Industrial computed tomography (CT) scanning creates 3D representations of industrial objects and parts. CT imaging customers demand systems that scan faster and with higher resolutions. Also, the CT imaging methods must remain current with the new production technologies spreading rapidly throughout industry. These include additive layer manufactured (ALM) or fiber-reinforced polymer materials.
Beam-hardening artifacts result from distortions of the X-ray spectrum. These are induced by the sample’s preferential absorption of low-energy x-rays. They are visible as streaks in the images and can obscure flaws and faults in the inspected parts. Such artifacts are a common problem, especially in plastic and metal hybrid parts with fine structures. Ongoing research is focused on using the spectral capability of photon counting detectors to reduce these artifacts.
Highly resolving Nano-CT is also an important trend, especially for materials research and the electronics industry. The goal is to reach voxel sizes of a few 10s of nanometers at energies capable of penetrating dense material. Such a system needs a dedicated tube with a very small focal point.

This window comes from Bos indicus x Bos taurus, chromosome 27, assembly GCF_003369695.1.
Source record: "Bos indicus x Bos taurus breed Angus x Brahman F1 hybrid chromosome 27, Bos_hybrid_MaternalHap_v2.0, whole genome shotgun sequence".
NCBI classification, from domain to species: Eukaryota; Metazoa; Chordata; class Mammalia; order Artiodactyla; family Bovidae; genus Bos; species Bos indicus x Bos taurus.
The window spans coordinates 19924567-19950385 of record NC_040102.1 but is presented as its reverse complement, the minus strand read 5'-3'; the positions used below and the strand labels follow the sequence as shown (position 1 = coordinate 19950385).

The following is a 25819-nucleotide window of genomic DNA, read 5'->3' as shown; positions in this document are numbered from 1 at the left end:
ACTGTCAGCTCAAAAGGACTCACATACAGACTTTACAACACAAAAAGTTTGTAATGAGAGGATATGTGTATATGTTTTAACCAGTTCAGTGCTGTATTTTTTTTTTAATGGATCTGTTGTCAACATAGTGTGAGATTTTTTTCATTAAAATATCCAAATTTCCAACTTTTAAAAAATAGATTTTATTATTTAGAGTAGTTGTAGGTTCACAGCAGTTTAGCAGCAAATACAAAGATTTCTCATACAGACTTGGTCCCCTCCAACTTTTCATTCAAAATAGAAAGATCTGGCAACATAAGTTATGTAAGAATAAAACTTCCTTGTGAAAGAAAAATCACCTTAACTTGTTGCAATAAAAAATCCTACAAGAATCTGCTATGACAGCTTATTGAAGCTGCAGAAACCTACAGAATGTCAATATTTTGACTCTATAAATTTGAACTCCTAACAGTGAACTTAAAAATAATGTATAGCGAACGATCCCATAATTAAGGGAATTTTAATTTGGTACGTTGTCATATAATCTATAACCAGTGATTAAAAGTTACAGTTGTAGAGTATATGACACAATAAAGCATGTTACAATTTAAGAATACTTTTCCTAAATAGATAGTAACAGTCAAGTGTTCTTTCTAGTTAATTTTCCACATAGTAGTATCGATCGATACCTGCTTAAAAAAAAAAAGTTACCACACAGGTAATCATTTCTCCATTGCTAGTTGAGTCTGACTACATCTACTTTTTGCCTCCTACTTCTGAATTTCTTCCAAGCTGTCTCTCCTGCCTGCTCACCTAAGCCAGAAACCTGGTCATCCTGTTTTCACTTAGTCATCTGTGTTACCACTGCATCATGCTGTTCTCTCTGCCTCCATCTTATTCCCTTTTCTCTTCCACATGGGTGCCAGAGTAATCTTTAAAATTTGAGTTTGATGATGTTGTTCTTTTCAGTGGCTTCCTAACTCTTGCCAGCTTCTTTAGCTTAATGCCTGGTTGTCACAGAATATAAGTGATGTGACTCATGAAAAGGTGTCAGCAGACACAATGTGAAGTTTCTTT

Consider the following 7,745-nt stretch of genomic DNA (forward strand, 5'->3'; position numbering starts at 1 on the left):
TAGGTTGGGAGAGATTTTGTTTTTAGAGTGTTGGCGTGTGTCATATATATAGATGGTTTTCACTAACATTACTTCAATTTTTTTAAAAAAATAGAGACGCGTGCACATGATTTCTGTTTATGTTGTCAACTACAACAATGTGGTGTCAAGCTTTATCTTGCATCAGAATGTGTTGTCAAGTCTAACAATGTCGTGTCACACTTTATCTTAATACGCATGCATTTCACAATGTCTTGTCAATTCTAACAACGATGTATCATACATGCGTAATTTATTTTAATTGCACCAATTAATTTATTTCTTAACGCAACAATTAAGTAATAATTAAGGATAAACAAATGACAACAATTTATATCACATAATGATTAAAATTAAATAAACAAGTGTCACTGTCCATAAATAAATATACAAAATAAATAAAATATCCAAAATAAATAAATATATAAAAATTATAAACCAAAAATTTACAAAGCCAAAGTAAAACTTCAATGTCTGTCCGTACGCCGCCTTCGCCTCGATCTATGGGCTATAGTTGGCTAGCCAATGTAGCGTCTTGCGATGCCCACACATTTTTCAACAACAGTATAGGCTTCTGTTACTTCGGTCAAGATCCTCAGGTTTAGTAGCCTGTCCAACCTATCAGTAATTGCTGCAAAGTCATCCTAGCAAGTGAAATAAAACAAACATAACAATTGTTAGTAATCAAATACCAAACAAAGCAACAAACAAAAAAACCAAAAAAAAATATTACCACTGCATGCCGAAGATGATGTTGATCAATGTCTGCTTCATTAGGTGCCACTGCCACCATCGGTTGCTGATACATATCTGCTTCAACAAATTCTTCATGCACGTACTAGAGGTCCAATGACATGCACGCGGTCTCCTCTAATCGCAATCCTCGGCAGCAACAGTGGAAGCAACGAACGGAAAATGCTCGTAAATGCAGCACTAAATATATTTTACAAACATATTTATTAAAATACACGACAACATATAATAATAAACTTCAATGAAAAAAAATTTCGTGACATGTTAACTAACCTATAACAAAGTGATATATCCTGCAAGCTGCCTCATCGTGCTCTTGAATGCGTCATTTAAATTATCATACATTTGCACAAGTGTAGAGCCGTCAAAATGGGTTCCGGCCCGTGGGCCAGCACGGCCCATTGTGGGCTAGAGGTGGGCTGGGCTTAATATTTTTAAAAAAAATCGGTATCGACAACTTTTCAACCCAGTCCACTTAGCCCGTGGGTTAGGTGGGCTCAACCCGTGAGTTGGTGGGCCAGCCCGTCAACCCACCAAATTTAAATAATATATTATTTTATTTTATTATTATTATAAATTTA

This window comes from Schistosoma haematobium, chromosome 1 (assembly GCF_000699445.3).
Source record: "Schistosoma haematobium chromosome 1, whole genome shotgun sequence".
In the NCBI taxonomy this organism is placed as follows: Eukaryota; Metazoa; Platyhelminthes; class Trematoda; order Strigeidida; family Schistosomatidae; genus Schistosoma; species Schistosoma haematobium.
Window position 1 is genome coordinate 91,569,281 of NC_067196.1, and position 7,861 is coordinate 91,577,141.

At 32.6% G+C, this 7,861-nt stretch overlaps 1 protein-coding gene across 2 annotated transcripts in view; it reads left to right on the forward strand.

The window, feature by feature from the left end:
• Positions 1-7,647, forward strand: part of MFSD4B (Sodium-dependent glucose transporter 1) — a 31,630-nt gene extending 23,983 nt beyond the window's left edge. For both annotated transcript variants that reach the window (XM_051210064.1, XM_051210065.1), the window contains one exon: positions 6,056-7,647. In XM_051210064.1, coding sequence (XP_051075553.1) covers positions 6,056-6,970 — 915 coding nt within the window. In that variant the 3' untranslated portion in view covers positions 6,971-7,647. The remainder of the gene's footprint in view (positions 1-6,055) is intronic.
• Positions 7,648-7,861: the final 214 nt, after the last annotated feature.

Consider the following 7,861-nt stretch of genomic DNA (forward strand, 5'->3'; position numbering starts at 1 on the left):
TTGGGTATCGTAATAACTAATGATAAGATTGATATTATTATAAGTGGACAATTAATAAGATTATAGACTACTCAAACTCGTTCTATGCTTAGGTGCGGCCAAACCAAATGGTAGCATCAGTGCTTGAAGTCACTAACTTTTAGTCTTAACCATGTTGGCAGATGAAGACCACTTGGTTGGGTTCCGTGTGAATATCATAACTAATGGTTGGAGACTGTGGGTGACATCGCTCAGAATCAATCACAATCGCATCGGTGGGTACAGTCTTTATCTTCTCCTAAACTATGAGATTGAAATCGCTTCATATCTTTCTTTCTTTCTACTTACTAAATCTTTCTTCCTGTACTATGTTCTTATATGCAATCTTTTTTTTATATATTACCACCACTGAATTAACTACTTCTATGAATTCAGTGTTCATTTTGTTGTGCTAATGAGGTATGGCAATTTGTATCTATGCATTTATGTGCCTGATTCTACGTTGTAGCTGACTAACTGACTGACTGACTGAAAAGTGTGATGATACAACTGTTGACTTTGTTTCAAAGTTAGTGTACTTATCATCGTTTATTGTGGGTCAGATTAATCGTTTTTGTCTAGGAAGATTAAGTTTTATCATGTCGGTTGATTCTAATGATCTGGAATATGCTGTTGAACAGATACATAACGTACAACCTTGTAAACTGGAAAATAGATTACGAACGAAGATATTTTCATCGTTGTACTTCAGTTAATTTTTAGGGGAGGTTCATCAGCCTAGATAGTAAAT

To prevent the tube from melting, the electron flux on the anode must be kept at a very low level, which results in only a few photons making their way to the detector. To achieve an image with sufficient contrast, long acquisition times are required. Electronic noise makes it difficult for a conventional detector to expose for more than a few seconds. But with noise-free, hybrid photon counting (HPC) detectors, exposures of arbitrary durations are possible!
CT inspection, especially at high resolutions, can take a long time. The detectors must generate sufficiently good images with as few X-rays as possible and acquire them at high speed. Both issues are addressed by HPC detectors due to their high sensitivity and high readout speeds.